Here we go again.
That’s how some investors feel about Tesla (TSLA) after the electric car recently underwent a mass layoff and announced it cut production on its most expensive models, the Model S and Model X. These changes are just the most recent in Tesla’s ultimate pursuit of fulfilling its promise — mass-producing its Model 3 for the middle class. Tesla — which until recently has only marketed cars to high-income earners — does not want to be looked at as a company only for the rich, and needs to sell its affordable Model 3 in order to live up to its sky-high Wall Street valuation.
RBC Capital Markets analyst Joseph Spak is concerned by Tesla’s bumpy road ahead. The analyst has downgraded the stock from Sector Perform to Underperform, while cutting his price target to $245 (from $290), which implies about 15% downside for the stock. (To watch Spak’s track record, click here).
Spak says that “Tesla sold the dream of transportation disruption and fantastic growth…[which] served the stock well.” Essentially, the analyst believes investors have been betting on the future — that Tesla was the future of the auto industry. That’s why the company surpassed GM and Ford to become the US’ most valuable carmaker in 2018, even as the two century-old companies were still running circles around Tesla when it came to cars sold and revenue.
But Spak says the party is coming to an end: “The rubber appears to be hitting the road as the realities of Tesla becoming a volume player, the challenges to scale and deliver high volume at high ASPs/margins are coming to a head.” Tesla may be build tremendous cars and serve a niche (the luxury market), but Spak points out the company seems unable to do what it takes to sell a car for the masses, while operating a successful business.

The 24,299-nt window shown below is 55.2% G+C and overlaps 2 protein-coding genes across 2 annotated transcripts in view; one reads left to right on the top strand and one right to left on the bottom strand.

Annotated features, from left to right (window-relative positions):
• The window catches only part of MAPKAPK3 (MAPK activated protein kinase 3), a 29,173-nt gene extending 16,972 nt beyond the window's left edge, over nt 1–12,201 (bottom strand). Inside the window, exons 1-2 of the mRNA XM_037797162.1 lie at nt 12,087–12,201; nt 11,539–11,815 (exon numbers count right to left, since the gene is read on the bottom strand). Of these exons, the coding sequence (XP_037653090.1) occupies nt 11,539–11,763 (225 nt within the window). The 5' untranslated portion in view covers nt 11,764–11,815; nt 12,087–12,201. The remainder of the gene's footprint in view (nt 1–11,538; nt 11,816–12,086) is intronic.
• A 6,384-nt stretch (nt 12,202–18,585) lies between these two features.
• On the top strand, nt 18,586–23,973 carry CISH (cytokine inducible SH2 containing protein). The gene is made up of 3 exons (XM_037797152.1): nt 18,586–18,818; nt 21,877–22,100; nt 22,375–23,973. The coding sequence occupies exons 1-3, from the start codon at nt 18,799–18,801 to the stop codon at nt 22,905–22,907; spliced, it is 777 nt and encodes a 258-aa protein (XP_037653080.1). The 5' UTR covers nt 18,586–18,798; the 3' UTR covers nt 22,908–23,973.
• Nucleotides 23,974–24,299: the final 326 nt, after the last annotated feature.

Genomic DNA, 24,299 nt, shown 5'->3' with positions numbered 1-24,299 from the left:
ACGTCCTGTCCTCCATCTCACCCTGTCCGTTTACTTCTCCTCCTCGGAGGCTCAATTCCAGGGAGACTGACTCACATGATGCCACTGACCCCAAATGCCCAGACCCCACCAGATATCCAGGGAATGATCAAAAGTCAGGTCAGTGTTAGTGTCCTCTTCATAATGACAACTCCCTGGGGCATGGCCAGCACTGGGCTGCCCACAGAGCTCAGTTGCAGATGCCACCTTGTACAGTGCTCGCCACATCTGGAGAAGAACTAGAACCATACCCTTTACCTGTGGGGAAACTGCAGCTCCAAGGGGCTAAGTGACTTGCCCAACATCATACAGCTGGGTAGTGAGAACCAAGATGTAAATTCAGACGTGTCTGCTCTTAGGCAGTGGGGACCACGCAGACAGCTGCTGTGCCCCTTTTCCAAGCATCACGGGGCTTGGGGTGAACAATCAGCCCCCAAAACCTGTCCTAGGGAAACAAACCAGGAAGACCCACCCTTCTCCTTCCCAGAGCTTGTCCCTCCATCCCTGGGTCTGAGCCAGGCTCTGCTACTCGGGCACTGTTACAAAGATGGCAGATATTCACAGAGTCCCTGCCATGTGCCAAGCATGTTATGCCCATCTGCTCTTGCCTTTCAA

One hurdle that Tesla is facing is pricing. Sure, Tesla hit production milestones in 2018 and seems to have a better grasp on making the actual car (which was a major concern). But when the federal tax credit for electric vehicles was cut in half on January 1st of this year, the company was forced to cut its vehicle prices by $2,000. This means $2,000 less revenue that they otherwise would have generated with the credit. In order to operate at a profit under these conditions, Spak says the company must decrease costs.
Overall, Wall Street doesn’t really know what to do about Tesla’s stock. TipRanks analysis of 24 analyst ratings show a Hold consensus, with 8 analysts recommending Buy, 7 Hold and 9 Sell. The 24 analysts’ average price target is $320.19, or 11.2% higher than current levels. (See TSLA’s price targets and analyst ratings on TipRanks)